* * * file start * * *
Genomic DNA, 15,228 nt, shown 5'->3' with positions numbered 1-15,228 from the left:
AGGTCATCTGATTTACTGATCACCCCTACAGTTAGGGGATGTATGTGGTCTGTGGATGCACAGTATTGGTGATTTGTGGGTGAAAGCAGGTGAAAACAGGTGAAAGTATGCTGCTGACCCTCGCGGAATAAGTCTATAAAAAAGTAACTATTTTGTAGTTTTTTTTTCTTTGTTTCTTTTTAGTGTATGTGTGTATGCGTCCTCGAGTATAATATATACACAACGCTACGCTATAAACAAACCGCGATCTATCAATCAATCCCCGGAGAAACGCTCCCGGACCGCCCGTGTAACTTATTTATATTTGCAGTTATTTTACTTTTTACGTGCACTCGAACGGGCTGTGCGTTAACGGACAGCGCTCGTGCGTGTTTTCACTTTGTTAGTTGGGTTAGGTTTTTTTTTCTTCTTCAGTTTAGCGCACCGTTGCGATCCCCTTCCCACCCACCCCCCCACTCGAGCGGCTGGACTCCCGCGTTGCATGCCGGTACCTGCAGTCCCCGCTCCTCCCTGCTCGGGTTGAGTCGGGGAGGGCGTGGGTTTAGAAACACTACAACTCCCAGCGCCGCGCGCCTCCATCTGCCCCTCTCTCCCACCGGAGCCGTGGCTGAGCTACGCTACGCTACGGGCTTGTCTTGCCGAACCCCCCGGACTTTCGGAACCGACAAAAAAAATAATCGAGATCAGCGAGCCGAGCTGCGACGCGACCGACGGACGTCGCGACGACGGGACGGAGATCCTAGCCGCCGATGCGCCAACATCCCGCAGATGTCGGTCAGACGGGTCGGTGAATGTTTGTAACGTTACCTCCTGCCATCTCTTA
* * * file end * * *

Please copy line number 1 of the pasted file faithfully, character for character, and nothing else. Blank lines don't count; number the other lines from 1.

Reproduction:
Genomic DNA, 15,228 nt, shown 5'->3' with positions numbered 1-15,228 from the left: